You finish up your shopping and the cashier asks, “Would you like to donate to a local charity?” Do you give? If you do, how much? Or maybe they ask you, would you like to round up your total to donate the difference? Those are some of the scenarios in a recent experiment.
Results of that experiment are found in Checking Out Charity: A Study of Point-Of-Sale Donation Campaigns, by Adrienne Sudbury and Christian Vossler. Sudbury is a professor at the College of Business and Economics at Longwood University in Farmville, Va. Vossler is an economics professor at the Haslam College of Business at the University of Tennessee in Knoxville.
Individuals were presented with three different ways to make a donation at checkout: a fixed amount, a rounding request, and an open-ended ask. “With open-ended, you definitely have much lower rates. What we theorize is there’s some sort of cognitive cost going on, where people have to decide actually how much to donate under that scenario,” Sudbury said on this episode of Fresh Research. “With the fixed request amount and giving people a binary choice, you limit the potential donation. There’s pros and cons because if you only ask someone for $1 but they were willing to donate $2, you’re missing out on some potential donation there,” she said.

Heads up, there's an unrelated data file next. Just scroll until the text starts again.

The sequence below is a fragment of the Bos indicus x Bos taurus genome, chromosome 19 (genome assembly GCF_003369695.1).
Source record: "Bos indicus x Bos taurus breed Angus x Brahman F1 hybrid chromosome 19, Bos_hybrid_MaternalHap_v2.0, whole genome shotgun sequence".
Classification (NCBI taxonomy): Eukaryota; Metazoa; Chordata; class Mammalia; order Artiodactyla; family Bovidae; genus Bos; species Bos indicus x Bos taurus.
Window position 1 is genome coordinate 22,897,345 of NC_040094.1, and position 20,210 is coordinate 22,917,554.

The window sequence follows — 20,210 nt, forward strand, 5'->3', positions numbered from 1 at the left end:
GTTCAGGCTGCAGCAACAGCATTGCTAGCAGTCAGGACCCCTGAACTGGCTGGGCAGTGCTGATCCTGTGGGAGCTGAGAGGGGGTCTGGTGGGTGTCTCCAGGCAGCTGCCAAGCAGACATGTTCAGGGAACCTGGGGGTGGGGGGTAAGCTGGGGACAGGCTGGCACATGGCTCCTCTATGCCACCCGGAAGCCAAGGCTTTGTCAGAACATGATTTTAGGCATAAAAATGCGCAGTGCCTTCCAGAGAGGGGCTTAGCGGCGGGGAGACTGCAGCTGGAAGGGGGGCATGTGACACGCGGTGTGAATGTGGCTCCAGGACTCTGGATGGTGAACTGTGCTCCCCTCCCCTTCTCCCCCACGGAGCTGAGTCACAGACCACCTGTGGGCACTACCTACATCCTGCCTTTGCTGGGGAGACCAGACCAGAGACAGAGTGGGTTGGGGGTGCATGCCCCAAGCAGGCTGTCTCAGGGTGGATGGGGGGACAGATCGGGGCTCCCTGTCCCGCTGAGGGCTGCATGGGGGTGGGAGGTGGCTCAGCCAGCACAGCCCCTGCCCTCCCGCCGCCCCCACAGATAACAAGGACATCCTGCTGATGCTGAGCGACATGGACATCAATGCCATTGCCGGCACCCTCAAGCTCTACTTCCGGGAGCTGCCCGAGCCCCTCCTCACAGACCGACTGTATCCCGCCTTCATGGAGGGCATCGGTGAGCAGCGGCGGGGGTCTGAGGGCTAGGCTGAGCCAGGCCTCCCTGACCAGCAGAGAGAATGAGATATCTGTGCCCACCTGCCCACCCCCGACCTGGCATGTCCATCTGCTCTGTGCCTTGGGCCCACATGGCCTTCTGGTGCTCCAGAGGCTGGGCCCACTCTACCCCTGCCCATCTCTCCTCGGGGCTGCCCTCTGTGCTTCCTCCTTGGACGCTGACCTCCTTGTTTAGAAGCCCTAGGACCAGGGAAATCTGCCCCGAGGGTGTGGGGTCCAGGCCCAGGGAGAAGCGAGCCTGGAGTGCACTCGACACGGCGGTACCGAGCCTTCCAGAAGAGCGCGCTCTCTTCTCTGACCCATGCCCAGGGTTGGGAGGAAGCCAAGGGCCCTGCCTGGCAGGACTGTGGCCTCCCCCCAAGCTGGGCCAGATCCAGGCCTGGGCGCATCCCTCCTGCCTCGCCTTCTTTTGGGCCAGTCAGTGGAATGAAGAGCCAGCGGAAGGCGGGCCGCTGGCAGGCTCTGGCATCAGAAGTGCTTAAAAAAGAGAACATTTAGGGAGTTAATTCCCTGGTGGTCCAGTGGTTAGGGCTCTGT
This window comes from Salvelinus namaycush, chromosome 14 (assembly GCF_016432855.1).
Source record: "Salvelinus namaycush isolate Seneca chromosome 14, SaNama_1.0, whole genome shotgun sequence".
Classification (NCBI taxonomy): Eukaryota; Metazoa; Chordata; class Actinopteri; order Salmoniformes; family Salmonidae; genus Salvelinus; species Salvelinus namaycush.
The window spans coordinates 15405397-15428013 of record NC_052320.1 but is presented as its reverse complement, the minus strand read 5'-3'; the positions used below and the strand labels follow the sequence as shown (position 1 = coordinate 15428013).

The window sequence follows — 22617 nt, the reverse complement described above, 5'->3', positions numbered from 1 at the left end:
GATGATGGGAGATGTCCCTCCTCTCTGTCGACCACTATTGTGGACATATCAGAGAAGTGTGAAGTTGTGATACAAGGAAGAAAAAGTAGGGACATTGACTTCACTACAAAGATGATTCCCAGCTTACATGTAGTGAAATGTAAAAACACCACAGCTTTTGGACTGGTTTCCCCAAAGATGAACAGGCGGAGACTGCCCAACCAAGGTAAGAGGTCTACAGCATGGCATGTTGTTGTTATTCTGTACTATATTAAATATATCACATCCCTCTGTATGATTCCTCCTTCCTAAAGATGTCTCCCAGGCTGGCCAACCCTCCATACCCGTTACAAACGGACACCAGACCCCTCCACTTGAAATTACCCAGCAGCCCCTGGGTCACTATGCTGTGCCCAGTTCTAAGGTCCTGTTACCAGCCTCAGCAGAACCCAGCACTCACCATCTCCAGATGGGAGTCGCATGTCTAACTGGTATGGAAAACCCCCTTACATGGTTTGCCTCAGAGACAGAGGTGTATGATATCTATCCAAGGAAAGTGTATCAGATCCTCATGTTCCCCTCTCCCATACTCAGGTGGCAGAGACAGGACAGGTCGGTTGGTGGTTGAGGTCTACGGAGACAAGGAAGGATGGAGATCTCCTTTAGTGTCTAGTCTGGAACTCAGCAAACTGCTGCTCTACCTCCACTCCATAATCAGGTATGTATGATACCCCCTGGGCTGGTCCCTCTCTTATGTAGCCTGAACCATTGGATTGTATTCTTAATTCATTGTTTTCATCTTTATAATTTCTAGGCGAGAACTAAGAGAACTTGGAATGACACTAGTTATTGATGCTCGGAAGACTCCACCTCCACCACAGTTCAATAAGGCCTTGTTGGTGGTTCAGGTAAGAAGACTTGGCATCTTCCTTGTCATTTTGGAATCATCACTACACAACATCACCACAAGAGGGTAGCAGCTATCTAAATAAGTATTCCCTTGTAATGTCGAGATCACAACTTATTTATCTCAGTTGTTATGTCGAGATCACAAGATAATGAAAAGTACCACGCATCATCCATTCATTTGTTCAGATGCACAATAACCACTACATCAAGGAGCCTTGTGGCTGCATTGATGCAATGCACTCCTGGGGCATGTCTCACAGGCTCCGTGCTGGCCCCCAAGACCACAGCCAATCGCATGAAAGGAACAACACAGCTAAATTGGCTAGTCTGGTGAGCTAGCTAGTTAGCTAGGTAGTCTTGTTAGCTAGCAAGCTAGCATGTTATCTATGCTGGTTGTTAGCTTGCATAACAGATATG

The authors attribute some differences in donation rates to what they called “loose change effects” — where people are more likely to donate if they end up with less change. “The majority of people chose to give themselves less change through their donation amount,” Sudbury said. “Some gave the same amount of change but absolutely no one gave themselves more change.” That change adds up: More than $605 million was raised through point-of-sale (POS) fundraising campaigns in 2020, according to America’s Charity Checkout Champions from Engage For Good.
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